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5.2. Orbital period change

Five of the ten HMXBs showed evidence for a significant orbital period decay, that is, LMC X-4, Cen X-3, 4U 1700-377, SMC X-1, and OAO 1657-415 (our values can be compared with previous measurements published in the literature by using the references reported in the tables in Appendix A.1). For all these sources, a number of different mechanisms have been invoked to explain the orbital period decay (see, e.g., Kelley et al. 1983; van der Klis 1983; van der Klis & Bonnet-Bidaud 1984; Levine et al. 1993, 2000; Rubin et al. 1996; Safi Harb et al. 1996; Jenke et al. 2012). The hypothesis that the period change is entirely due to angular momentum loss in the stellar wind, that is, to mass transfer without interaction, can be ruled out. More realistic models proposed that the orbital decay is mostly driven by the tidal interaction and the rapid mass transfer between the two objects. The latter takes occurs because of the fast winds that characterize most of the donor stars in HMXBs. In these models, the asynchronism between the orbit and the rotation of the donor star is maintained by the evolutionary expansion of the donor star (see, e.g., Lecar et al. 1976; Safi Harb et al. 1996; Levine et al. 2000; van der Klis & Bonnet-Bidaud 1984, and references therein). If the donor star is rotating with an angular velocity close to synchronization, the matter ejected leaves the system and carries additional momentum due to this rotation. This loss of rotational momentum only affects the orbital period if the rotation of the donor star and the orbit of the neutron star are coupled. Tidal interactions could synchronize the orbit with the rotation of the donor star and allow the transfer of rotational momentum of the primary star to the orbital momentum. Tidal effects on the radial velocity curve of the donor star in Vela X-1 have been investigated deeply, but no final conclusions could be drawn because the quality of the data is limited (Koenigsberger et al. 2012). Tidal interactions in close binary systems have also been investigated in detail theoretically by using different approaches, for example, by assuming that the rotation of the donor star is synchronized or pseudosynchronized6 with the orbital motion of the compact star (see, e.g., Moreno et al. 2011; Hut 1981; Zahn 1977; Lecar et al. 1976). A number of other works argued that the combined effects of the evolutionary growth of the moment of inertia (expansion of the donor star) and mass loss by stellar wind from a donor star can explain the orbital decay in HMXBs (Bagot 1996; Levine et al. 1993). In these models, it is considered that as the companion star evolves, it expands and increases its moment of inertia, leading to a slow-down of the stellar rotation. Tidal torques would then transfer orbital momentum to synchronize the binary system, finally causing orbital decay (see, e.g., Levine et al. 1993, and references therein). As the lifetime of a supergiant star does not exceed a few 106 yr, we expect that most of the systems considered in this work are nearly synchronized, but not fully circularized yet. This agrees with the non-negligible values of the eccentricity measured in some of the eclipsing HMXBs (see Table 1).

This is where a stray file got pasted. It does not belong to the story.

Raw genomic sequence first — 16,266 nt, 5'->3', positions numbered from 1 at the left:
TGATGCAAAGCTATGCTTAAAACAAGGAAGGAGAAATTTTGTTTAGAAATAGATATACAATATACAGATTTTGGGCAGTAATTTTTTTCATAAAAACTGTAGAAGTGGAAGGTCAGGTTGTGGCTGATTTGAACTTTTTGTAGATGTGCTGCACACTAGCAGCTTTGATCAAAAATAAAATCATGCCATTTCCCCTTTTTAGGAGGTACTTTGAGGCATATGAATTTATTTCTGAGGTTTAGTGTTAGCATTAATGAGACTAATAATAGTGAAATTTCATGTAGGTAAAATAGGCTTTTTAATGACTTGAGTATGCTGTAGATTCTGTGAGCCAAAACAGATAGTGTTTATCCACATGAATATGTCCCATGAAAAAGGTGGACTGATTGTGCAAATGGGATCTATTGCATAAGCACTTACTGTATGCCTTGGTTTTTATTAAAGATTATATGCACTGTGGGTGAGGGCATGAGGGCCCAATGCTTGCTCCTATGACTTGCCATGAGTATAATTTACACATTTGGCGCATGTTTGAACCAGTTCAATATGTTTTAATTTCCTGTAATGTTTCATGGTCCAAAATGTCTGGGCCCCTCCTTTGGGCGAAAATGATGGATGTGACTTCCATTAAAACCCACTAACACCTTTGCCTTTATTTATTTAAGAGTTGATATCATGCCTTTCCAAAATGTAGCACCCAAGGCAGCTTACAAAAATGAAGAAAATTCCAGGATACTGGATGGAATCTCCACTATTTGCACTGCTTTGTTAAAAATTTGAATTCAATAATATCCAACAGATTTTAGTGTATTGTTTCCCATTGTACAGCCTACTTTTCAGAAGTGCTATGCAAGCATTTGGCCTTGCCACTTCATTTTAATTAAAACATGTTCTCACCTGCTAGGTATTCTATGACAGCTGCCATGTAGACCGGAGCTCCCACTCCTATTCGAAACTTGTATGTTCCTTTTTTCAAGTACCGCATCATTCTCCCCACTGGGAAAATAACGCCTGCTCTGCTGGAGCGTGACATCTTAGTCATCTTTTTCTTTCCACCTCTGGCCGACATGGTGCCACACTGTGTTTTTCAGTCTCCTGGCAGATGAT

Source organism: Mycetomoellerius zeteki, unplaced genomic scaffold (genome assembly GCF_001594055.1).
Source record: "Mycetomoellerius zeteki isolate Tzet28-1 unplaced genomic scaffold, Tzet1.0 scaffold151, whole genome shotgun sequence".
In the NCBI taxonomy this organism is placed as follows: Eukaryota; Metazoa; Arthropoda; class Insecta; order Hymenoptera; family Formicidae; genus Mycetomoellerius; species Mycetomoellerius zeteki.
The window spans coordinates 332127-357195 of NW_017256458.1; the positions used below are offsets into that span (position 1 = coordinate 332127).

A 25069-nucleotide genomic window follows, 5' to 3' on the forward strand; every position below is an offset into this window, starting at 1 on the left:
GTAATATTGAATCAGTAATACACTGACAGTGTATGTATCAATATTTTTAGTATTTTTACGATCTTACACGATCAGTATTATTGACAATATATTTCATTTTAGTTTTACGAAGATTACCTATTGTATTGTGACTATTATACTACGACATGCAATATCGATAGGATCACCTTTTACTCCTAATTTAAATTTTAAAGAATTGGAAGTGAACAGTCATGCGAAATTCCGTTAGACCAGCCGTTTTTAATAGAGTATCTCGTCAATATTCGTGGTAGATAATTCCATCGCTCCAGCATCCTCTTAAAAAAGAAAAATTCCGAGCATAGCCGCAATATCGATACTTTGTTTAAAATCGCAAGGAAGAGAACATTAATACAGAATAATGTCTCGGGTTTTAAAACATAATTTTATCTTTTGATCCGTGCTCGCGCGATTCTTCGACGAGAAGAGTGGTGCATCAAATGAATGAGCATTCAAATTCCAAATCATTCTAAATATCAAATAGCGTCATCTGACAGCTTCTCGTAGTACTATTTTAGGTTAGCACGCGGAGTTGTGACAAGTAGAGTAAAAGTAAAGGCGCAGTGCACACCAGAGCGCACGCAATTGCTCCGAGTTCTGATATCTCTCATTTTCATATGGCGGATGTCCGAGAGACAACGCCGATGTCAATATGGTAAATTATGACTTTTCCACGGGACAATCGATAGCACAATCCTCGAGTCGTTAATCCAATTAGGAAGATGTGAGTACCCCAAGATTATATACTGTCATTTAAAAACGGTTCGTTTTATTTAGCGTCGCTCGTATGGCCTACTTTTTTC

The updated and newly reported estimates of the orbital period decay of the ten HMXBs can be used as input in future works on these topics. We expect that this might help distinguishin among the different mechanisms proposed to explain the orbital period decay in HMXBs and to estimate their orbital circularization and synchronization timescales, as well as to discuss the Darwin instability (see, e.g., Lai et al. 1994) for these systems. Additional calculations on all these effects are beyond the scope of this paper.